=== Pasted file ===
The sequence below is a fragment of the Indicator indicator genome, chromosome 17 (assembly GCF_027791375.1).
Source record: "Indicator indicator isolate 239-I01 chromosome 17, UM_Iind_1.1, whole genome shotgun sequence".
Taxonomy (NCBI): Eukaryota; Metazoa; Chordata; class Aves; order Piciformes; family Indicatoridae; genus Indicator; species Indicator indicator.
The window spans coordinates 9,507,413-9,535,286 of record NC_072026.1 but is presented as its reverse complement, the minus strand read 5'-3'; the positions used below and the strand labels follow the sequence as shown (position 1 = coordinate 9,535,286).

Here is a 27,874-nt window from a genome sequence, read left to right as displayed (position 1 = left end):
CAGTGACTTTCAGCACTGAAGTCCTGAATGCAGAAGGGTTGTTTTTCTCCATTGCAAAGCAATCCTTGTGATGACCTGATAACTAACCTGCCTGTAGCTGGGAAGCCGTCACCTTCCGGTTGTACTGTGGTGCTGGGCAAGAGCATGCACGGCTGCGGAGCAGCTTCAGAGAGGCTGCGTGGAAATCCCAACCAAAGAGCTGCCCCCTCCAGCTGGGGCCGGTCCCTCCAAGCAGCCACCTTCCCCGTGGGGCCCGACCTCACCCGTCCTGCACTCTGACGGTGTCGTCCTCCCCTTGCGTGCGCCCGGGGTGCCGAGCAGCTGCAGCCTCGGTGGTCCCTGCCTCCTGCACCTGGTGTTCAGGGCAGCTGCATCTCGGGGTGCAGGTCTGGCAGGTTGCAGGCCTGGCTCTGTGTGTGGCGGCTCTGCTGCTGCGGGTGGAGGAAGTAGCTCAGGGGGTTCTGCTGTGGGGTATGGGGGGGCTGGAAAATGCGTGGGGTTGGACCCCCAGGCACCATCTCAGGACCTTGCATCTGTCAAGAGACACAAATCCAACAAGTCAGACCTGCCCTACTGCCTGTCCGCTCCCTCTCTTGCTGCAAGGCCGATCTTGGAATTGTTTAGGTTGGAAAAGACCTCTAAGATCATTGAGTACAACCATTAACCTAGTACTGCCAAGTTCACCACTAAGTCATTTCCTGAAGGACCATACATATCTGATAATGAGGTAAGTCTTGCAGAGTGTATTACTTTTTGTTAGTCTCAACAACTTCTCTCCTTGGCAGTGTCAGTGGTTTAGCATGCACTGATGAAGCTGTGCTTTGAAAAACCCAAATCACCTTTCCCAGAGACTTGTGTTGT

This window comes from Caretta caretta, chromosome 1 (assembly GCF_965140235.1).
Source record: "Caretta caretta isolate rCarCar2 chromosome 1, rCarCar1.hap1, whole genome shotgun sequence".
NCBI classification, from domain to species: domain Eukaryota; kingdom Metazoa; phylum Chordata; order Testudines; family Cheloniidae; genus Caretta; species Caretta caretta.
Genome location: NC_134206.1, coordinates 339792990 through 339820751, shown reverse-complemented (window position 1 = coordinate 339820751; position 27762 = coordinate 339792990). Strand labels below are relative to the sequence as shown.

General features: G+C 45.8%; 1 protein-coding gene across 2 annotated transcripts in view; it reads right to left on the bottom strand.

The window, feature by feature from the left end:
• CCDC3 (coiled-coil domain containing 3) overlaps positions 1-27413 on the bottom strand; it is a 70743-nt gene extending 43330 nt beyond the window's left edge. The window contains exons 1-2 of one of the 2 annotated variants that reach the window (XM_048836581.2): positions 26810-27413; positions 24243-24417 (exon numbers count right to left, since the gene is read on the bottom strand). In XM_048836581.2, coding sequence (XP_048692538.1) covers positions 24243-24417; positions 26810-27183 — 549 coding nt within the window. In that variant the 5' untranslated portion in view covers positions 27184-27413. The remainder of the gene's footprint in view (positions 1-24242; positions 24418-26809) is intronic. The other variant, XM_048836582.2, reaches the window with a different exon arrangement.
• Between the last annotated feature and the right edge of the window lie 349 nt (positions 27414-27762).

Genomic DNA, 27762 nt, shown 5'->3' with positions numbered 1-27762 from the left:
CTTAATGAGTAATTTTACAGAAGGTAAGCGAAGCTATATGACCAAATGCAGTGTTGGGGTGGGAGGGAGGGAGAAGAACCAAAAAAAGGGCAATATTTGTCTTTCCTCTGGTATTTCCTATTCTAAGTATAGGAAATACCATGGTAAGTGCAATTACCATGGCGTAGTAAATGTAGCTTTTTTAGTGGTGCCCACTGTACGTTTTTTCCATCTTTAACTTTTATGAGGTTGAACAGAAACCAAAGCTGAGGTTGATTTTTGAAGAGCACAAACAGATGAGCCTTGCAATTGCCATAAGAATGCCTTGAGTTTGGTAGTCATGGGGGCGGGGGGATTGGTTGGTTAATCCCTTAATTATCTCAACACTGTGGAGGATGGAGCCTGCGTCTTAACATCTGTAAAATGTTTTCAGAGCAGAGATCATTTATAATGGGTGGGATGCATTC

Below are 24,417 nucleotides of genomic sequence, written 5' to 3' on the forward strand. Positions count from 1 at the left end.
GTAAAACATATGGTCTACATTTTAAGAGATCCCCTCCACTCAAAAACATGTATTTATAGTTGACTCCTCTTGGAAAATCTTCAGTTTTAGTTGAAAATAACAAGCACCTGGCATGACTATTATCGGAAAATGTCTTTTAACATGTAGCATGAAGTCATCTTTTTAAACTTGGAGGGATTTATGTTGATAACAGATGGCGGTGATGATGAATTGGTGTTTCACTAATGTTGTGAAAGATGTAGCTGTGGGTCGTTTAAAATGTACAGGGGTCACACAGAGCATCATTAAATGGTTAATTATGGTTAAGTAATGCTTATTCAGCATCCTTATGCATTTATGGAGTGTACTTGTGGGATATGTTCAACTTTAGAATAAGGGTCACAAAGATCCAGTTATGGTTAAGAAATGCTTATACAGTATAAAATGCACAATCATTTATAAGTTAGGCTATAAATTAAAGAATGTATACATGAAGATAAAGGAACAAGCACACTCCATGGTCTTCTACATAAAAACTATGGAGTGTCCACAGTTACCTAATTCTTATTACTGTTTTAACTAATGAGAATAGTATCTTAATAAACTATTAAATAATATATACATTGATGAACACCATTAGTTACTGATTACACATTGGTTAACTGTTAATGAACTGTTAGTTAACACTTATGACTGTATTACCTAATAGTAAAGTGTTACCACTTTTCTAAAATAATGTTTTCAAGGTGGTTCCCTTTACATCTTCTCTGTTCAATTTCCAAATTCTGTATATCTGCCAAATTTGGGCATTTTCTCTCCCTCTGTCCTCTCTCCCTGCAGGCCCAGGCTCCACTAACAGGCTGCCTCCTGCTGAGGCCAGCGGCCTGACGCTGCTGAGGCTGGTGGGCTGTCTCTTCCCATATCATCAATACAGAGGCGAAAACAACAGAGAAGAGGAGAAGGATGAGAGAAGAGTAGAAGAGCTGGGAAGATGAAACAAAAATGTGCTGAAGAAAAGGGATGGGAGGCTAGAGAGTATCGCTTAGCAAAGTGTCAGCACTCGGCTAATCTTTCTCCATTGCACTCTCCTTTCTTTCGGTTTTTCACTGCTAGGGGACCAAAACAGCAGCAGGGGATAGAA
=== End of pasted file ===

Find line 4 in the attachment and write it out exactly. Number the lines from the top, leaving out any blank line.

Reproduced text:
The window spans coordinates 9,507,413-9,535,286 of record NC_072026.1 but is presented as its reverse complement, the minus strand read 5'-3'; the positions used below and the strand labels follow the sequence as shown (position 1 = coordinate 9,535,286).